2011, PG-13, 133 min. Directed by Bennett Miller. Starring Brad Pitt, Jonah Hill, Philip Seymour Hoffman, Robin Wright, Kerris Dorsey, Chris Pratt, Reed Diamond, Stephen Bishop.
REVIEWED By Marjorie Baumgarten, Fri., Sept. 23, 2011
Moneyball is a smart, funny, and thoughtful baseball movie that tells us more about what happens in the managers’ offices than out on the ball field. In the course of analyzing and displacing the shibboleths of America’s favorite pastime, Moneyball becomes a study of how newer models of evaluation can overtake outmoded ways of thinking – be it in baseball or any other endeavor. In this sense, it is certain to appeal to viewers who couldn’t care less about the sport as well as to fans of baseball and the many movies made about it. Moneyball also veers from the inspirational formula that usually underpins sports movies wherein the underdog player or team learns how to get his or its mojo working and ultimately triumphs in a rousing third-act finale.
The film is based on Michael Lewis’ 2003 book, Moneyball: The Art of Winning an Unfair Game, which details the true story of the turnaround strategy employed by Oakland A’s General Manager Billy Beane (played by Brad Pitt) in the team’s 2002 season. Using statistics rather than conventional wisdom to repopulate his roster after his top three players are purchased by wealthier teams, Beane’s approach is radical, to say the least. Undervalued players could be obtained for fractions of the money a deep-pockets team like the Yankees regularly doled out, and in this way the little guys might be able to even the playing field. This path is revealed to him by Peter Brand (Jonah Hill), a composite character who is a Yale economics graduate who concocts formulas to forecast on-base percentages and ultimate wins. Brand’s approach and distinctly unathletic body arouse the ire of Beane’s scouts and other managers, whose hard-won instincts and experience are threatened by this numbers-based approach. The conflict is best depicted in the scenes with the club’s manager, Art Howe (Philip Seymour Hoffman, mutable as ever as the gruff, overpowering field commander – a marked difference from his Oscar-winning appearance as the title character in Bennett Miller’s previous film, Capote). Also remarkable are the performances by Pitt and Hill, who both deliver the best and most modulated work of their careers.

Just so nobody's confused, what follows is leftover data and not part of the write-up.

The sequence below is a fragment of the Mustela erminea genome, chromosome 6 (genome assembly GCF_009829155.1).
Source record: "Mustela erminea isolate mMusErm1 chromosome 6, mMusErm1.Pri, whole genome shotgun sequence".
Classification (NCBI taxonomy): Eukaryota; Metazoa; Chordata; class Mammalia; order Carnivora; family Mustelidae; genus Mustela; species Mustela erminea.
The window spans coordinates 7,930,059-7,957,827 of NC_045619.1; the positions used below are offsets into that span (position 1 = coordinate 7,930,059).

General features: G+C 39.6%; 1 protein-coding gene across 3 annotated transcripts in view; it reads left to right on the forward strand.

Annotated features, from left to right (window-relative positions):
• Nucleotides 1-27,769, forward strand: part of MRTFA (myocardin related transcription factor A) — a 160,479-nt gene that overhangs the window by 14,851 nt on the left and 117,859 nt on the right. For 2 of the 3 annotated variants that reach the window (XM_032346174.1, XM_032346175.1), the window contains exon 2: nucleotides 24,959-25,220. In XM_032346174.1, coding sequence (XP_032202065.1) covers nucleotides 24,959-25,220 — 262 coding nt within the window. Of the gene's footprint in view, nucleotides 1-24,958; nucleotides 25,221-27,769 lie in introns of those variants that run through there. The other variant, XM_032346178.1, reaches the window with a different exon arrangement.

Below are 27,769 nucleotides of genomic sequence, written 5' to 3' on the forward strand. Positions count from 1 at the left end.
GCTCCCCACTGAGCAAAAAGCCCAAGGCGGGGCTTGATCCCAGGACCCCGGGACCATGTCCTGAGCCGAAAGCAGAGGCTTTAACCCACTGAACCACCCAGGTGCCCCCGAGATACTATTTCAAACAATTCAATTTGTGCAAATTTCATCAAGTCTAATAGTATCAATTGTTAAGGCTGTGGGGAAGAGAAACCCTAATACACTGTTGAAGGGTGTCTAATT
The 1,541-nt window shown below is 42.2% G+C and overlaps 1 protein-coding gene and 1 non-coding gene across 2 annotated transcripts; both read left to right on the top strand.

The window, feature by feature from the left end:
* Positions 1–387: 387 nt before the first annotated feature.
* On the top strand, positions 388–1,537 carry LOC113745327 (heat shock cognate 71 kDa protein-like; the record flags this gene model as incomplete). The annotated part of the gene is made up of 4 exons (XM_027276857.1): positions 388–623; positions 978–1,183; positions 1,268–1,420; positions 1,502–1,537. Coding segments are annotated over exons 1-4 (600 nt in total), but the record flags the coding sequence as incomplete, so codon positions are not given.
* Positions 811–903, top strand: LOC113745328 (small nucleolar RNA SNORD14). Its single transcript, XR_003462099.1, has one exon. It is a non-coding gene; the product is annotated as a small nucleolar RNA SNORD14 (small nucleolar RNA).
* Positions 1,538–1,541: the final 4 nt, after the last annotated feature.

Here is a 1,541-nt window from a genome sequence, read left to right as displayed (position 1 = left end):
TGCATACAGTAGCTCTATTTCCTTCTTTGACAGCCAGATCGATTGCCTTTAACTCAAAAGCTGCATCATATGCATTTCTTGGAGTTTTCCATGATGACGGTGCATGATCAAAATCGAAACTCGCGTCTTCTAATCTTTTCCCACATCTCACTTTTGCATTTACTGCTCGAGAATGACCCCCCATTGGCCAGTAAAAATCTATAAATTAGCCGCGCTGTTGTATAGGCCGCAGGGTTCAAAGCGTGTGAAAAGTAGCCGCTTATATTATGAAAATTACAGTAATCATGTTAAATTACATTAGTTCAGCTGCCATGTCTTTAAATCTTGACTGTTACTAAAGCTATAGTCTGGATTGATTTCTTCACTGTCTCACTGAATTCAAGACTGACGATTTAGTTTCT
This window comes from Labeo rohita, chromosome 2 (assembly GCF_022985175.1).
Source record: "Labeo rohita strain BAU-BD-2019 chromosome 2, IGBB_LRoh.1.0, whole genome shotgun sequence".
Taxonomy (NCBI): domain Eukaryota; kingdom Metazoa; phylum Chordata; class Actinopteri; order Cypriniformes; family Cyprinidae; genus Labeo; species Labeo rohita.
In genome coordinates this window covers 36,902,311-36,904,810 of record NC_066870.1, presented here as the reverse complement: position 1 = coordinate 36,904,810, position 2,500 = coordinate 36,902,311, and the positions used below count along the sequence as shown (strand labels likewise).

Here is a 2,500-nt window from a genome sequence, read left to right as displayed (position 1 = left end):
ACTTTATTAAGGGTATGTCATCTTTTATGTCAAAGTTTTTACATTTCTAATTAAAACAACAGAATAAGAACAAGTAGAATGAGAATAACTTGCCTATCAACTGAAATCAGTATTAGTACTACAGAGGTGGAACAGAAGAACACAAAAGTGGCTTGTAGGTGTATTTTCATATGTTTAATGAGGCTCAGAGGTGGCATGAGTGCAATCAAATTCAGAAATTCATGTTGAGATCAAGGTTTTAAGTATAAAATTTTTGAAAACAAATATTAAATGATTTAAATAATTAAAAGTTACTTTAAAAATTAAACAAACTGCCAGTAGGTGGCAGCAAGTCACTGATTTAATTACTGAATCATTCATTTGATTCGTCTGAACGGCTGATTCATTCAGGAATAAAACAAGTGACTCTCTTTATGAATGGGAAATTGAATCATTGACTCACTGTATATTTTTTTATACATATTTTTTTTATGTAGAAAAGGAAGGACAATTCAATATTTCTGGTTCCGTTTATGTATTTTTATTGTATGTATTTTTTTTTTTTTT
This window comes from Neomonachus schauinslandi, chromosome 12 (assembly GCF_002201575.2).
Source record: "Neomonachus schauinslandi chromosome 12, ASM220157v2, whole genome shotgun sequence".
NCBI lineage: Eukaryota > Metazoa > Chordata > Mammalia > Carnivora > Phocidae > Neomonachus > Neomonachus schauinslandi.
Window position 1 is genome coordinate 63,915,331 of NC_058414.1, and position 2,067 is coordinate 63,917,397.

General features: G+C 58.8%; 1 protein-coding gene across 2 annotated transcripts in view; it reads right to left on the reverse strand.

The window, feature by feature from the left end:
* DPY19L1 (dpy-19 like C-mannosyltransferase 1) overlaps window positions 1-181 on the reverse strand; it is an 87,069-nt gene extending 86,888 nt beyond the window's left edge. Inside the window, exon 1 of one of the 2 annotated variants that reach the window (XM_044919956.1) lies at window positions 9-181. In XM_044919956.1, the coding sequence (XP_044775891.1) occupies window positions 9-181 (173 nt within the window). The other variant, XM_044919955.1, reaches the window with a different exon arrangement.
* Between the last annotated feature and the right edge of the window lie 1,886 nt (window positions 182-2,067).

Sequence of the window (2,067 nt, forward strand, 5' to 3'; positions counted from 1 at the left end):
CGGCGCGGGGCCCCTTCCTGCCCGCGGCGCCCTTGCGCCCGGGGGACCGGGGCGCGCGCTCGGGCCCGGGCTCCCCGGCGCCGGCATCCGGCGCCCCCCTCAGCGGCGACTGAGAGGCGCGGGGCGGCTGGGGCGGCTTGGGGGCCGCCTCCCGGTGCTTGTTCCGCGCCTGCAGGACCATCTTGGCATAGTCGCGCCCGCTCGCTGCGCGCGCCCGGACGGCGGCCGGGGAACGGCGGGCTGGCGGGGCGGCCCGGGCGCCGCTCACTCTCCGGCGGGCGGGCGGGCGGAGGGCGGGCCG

The screenplay – initially written by Steven Zaillian and then rewritten by Aaron Sorkin after the narrative focus shifted when the original director, Steven Soderbergh, jumped ship a few days before filming was to begin – also does an amazing job of presenting this statistics-based approach without inundating the viewer with mind-boggling numbers and formulas. Humanizing complicated technical processes with the use of comfortable conversations in resonant dramatic scenes is reminiscent of the stellar accomplishments of Sorkin’s script for The Social Network, another film about a dense but topical subject. Nevertheless, some of Moneyball’s tangents are less instructive, particularly the scenes of Beane with his daughter Kerris (Dorsey), which, although delightful, add little to the story. Wright, as Beane’s ex-wife, is barely in the film (though in her one scene, she does appear with an unbilled Spike Jonze). Yet even when the film is shagging flies, it’s an engaging pleasure to watch.